Tag Archives: Rodgers and Hammerstein

BEAUTY AT THE BICKFORD (Part Two): RANDY REINHART, MARK SHANE, JAMES CHIRILLO, BRIAN NALEPKA, KEVIN DORN (April 8, 2013)

Here’s the second part of the delightful concert I witnessed on April 8, 2013, at the Bickford Theatre in Morristown, New Jersey, thanks to Bruce Gast and a stellar quartet: Randy Reinhart (cornet); Mark Shane (piano); James Chirillo (guitar); Brian Nalepka (string bass / vocal); Kevin Dorn (drums).

Randy is not only a fine brassman but a thoughtful leader in the Ruby Braff mold — given ninety minutes and a quintet, he encouraged the players to have solo features and he reinvented the quintet in a variety of even smaller bands, with wonderful results.

For ROCKIN’ CHAIR, at a nice medium tempo, we had a rockin’ trio of Randy, Mark, and Kevin:

MY GAL SAL moved speedily:

HONEYSUCKLE ROSE was a solo feature for James (with Brian and Kevin) , who began by offering his own version of the famous Dick McDonough solo chorus:

Randy and James got very pretty with I’VE GROWN ACCUSTOMED TO HER FACE:

I associate DON’T TAKE YOUR LOVE FROM ME with pop-song melancholy (all that tearing and weeping and breaking), but Brian is constitutionally more cheerful than that, so his vocal / instrumental feature on this song is very lively, although no less heartfelt:

More to come!

The Bickford Theatre/Morris Museum: On Columbia Turnpike/Road (County Road 510) at the corner of Normandy Heights Road, east of downtown Morristown.  Near Interstate 287 and the Route 24 expressway. This is a 300-seat hall with generous parking on site.  Wheelchair access.  Weeknight concerts are one long set (8-9:30 p.m.). Tickets are generally $15 in advance, but $18 at the door.  Tickets may be purchased via credit card over the phone by calling the box office at 973-971-3706.  The box office can also provide information, directions, or a simple “jazz map.”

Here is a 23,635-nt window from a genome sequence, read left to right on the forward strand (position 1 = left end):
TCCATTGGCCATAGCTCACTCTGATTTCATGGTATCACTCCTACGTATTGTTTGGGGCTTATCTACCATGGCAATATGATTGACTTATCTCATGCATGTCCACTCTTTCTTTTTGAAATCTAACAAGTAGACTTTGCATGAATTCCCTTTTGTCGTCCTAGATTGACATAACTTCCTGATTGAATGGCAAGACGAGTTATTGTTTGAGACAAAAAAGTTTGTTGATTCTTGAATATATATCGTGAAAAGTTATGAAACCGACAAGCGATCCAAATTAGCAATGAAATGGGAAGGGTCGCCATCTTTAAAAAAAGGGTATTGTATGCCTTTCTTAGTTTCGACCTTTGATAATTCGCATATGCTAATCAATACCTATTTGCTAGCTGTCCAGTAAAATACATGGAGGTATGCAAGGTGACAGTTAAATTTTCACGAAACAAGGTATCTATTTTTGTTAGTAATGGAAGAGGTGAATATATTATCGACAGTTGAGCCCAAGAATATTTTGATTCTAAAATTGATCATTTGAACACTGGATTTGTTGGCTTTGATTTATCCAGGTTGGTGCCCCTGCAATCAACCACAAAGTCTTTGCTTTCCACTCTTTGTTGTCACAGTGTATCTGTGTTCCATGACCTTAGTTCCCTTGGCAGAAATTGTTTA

You can keep up to date on brilliant concerts to come by emailing Jazzevents@aol.com.

For my part, I’ve made BICKFORD one of the “Favorites” on my GPS — evidence of my musical happiness.  And if you missed the first part of this concert, make yourself at home with another sample of delicious music in a wonderful environment here.  

May your happiness increase.

REBECCA and HARRY ARE COMING TO NEW YORK (March 6-10, 2013)

Becky_Kilgore

This is indeed good news.  Ms. Kilgore is not seen on the East Coast as often as we would prefer, and she will be appearing — and singing — with some favored musical friends: Harry Allen, tenor saxophone; Ehud Asherie, piano; Joel Forbes, string bass; Kevin Kanner, drums . . . in a show at New York City’s Metropolitan Room.  Click I LIKE MEN for details.

I have been sworn to secrecy about the song list — to give it here would be like telling what happens during Season Four of Downton Abbey — but I can offer these hints.  Songs associated with James Bond, Peggy Lee, and Billie Holiday will be part of the bill of fare.  Harold Arlen, Leo Robin, Truman Capote, Eubie Blake, Frank Loesser, Rodgers and Hammerstein, Hoagy Carmichael, and the Gershwin brothers will drop by.

Familiar songs (the ones where the audience goes “Aaaaaaahhhhh,” as Rebecca slides from verse to chorus) and delightfully obscure ones will be treated appropriately.  And those of us wise and fortunate enough to have experienced a Kilgore-Allen evening know that it unfolds beautifully with its own shape — a small fulfilling concert rather than a bunch of songs that everyone likes at the moment.

March 6-7-8-9-10 at 9:30 PM.  The Metropolitan Room is at 34 West 22nd Street, New York 10010 (MetropolitanRoom or 212.206.0440 for reservations.  Tickets $30.)  Don’t miss it: you don’t want to be thinking about THE EVENING THAT GOT AWAY on March 11.

May your happiness increase.

ATLANTA 2012: CHUCK REDD, HARRY ALLEN, MARK SHANE, RICHARD SIMON, ED METZ (April 21, 2012)

Vibraphonist and percussionist Chuck Redd has fine taste, whether he’s leading a small group at the 2012 Atlanta Jazz Party or — more informally — keeping time on the paper tablecloth with his wire brushes at The Ear Inn.  Here’s a sample of the former — with saxophonist Harry Allen, pianist Mark Shane, bassist Richard Simon, and fellow percussionist Ed Metz.  On the menu, a Rodgers and Hammerstein ballad from ANNIE GET YOUR GUN, a swing perennial that I associate with Lester Young, a Cole Porter love-in-swingtime song from HIGH SOCIETY (Bing sang it to Grace Kelly while Louis played a memorable obbligato . . . Ruby loved it, too), and a hard-bop version of the everlasting blues.  Hear for yourself.